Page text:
Linking in WordPress can be an intimidating task at first, but this post will guide you through the steps and show you just how easy it can be. This post will also cover several different types of links, and the legal guidelines that must be followed when making these links. Soon you will be creating professional looking links that are neatly embedded in your own site.
The first thing you need to do is decide what it is that you want to link to. The methods are the same whether you are linking inside of a post or a page, but you must determine what you are linking to before creating that link.
Once you determine what you are linking to, there are a number of ways you can get the link information needed. The first is the most obvious, it is the address bar. You can just copy the information right from the address bar as shown below.
If you don’t want to grab the information from the address bar, there are a few easier ways to get the information needed. If you want to link to any posts, pages, categories, tags or authors, this method applies to them all. All you need to do on your page is find a link that WordPress has created to what it is you want to create a link to, right-click, and select copy link address. This will do the same thing as copying the information from the address bar, but without having to go to the page to do so. Some examples are shown below.
Once you have the link information, you can either insert the link through the visual editor, or the text editor. You may find one easier than the other, so to each their own. For the visual editor, enter the text that you would like to have the link embedded into. For example, if you are linking to your contact page, you may say something like “Contact us for more information”, and the word “Contact” may have the link to your contact page embedded into it. In that example, you would highlight the word “Contact” and click the little chain looking button that says “insert/edit link”.
Once you do, there will be a popup asking for the link information.
In the URL portion, this is where you will paste the link information that you had previously copied.
Below that in the Title portion, you will make a brief description of what it is that you are linking to. In my example, I used Google.com, so my Title said “Google Web Search”. That is a good short brief description so the reader knows where the link is taking them to prior to clicking. You would then click “Add Link” and Ta-Da! You have created your own embedded link. Pretty simple huh?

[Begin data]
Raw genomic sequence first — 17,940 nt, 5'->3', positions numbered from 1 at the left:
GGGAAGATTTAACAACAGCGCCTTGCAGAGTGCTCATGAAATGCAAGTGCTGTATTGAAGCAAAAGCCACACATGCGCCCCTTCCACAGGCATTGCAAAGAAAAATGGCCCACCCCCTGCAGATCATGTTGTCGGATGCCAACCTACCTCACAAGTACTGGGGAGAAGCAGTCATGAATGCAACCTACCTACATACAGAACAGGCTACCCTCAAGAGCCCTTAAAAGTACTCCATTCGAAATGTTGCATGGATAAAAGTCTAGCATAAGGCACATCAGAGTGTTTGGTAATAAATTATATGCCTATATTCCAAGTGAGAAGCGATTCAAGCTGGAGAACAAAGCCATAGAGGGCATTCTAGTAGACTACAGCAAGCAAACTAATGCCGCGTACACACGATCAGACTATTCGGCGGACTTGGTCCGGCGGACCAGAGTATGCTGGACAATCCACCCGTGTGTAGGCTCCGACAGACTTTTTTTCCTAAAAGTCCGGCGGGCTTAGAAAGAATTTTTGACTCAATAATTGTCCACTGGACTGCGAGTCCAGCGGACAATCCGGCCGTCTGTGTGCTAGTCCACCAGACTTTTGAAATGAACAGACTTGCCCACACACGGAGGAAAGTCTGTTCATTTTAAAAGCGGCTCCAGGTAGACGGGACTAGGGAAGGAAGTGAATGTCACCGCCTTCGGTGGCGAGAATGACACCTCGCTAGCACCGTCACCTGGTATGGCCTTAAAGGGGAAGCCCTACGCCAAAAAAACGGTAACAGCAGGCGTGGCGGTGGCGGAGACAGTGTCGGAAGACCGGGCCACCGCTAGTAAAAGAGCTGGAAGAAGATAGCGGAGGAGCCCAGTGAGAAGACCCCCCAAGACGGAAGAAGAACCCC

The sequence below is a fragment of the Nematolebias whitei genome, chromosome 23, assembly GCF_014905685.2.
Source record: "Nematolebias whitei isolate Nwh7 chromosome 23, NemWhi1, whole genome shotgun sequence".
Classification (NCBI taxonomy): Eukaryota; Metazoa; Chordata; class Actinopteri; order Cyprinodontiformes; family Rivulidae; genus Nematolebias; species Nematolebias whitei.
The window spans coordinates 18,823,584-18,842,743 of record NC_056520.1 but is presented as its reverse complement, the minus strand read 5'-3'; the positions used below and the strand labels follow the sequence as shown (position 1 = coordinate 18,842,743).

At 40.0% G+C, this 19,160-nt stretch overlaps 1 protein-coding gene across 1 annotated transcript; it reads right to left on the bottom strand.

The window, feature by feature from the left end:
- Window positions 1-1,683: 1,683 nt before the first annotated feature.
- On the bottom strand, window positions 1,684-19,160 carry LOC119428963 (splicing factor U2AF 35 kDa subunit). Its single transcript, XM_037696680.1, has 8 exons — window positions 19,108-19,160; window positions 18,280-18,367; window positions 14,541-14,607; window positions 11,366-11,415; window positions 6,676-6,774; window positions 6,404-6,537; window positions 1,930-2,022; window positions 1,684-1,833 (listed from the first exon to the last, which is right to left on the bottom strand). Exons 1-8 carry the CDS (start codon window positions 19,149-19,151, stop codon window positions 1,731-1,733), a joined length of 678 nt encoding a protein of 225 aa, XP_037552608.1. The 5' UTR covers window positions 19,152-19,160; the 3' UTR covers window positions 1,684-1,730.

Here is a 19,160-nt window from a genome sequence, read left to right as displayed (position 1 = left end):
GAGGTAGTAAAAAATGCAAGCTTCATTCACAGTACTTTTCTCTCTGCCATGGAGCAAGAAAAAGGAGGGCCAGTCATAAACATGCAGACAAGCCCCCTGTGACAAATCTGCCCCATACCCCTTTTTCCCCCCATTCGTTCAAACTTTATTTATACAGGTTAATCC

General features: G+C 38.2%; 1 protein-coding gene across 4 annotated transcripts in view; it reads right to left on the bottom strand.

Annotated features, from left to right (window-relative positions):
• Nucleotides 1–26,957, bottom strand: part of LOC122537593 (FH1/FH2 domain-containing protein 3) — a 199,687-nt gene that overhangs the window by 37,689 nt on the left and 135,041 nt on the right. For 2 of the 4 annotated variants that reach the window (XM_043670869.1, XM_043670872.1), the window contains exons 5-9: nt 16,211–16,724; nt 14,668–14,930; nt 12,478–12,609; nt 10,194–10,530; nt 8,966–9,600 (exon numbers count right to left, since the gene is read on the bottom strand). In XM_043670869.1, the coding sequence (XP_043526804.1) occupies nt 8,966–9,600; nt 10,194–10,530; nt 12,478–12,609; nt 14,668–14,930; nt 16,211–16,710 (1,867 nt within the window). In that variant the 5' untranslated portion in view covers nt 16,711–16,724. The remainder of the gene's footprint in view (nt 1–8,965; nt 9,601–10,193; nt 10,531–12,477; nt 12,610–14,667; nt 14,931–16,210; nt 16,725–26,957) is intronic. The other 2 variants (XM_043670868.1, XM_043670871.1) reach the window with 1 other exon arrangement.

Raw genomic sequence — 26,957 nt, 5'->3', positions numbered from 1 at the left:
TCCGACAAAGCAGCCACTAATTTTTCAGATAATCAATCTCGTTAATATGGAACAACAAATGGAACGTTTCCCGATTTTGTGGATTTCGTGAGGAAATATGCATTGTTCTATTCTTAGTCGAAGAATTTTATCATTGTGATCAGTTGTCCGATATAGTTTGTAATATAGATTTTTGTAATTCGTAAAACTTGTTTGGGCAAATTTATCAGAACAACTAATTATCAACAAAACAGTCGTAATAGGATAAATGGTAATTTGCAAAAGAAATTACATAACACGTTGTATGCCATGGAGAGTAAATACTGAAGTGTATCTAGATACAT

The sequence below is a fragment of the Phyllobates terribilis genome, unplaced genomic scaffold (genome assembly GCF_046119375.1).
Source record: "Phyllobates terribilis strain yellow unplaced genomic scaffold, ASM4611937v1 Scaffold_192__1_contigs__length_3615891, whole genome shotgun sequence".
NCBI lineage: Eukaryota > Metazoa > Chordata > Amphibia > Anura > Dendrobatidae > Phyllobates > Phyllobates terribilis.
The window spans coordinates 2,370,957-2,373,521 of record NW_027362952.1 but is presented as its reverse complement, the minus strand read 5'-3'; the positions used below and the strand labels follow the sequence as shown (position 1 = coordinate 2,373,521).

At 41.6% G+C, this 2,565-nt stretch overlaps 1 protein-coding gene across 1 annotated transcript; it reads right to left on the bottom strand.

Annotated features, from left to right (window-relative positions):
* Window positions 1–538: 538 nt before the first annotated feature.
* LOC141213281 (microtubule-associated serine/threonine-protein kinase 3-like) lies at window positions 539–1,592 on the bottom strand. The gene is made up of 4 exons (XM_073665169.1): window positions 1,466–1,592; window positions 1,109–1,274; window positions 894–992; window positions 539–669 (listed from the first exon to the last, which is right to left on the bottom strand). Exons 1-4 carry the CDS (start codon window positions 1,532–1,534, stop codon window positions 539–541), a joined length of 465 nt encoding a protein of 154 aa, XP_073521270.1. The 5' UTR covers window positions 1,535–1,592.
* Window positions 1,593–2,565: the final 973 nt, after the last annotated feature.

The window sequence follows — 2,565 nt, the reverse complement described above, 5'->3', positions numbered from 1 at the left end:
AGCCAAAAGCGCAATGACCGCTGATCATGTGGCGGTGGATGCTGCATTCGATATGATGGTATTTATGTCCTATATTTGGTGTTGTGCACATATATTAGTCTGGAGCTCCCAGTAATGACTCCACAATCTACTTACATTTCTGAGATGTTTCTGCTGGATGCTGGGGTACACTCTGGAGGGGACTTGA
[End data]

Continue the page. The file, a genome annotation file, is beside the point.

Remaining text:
Now we will go through the same process in the Text editor for those of you that are savvy with the internet languages. The steps are very similar, so this will almost be a review of the previous section with slight differences. So after you have copied the Link Address from wherever it is you are wanting to link to, you would go into your text editor and select the text you want the link embedded into.
The same popup from the visual editor will popup. Fill in the popup just the same as the visual editor popup and there you have it. Another link.
NOTE: On the popup you will note there is an option to have the link popup in a new tab or window. It is important that you do not select this option UNLESS you notify the reader that you will be opening a new window or tab prior to them clicking on the link. For example, you would have to say something along the lines of “By clicking here, our contact page will open in a new window.” This is a standard for all of the internet, and it is the law. These rules are put into place for a good reason, and they must be followed. If not, you could be the recipient of a nice hefty fine.
Now, onto the not-so-fun legal part about linking. We have covered just a little bit with the popup option for opening your link in a new tab or window, but there is a little more to address.
Images: In order for you to put a link to an image on your site, you must first obtain permission from the owner of the photo. This falls under the copyright laws, and by putting the photo on your site, with your text is like passing the photo off as your own.
Defamation: By creating text that states for example someone stole your idea, and creating a link to their site, the link itself is what turns your statement and the link combined into defamation, which is illegal.
Trademark: Much like the copyright issues, if you are not careful and give credit where credit is due, you could be liable for using or taking credit for someones trademarked work.
This information was taken in part from BitLaw.
Now don’t be too intimidated by the legal stuff. The one thing to keep in mind is that if it is not yours, you need to rethink whether or not you want to really use it. There is nothing wrong with linking to someone’s work, but you must make sure that you are giving credit to their site or work. The best rule of thumb to follow is if someone else did the work, let everyone know. Without links the internet would not exist, so don’t get too freaked out. If you are looking for more examples, just visit your favorite site and see how they give credit for their links. Links are very common, and are a good way to give your readers a bit of extra information without retyping all the hard work that someone else has already done.
I hope you enjoyed this post on How To Create a Link, and are now able to create your own embedded links with no problem. There are many other ways to link to things including email addresses, so once you feel comfortable with how to do these types of links, get creative with your links and search the web for more ways on how to create links. The possibilities are virtually limitless.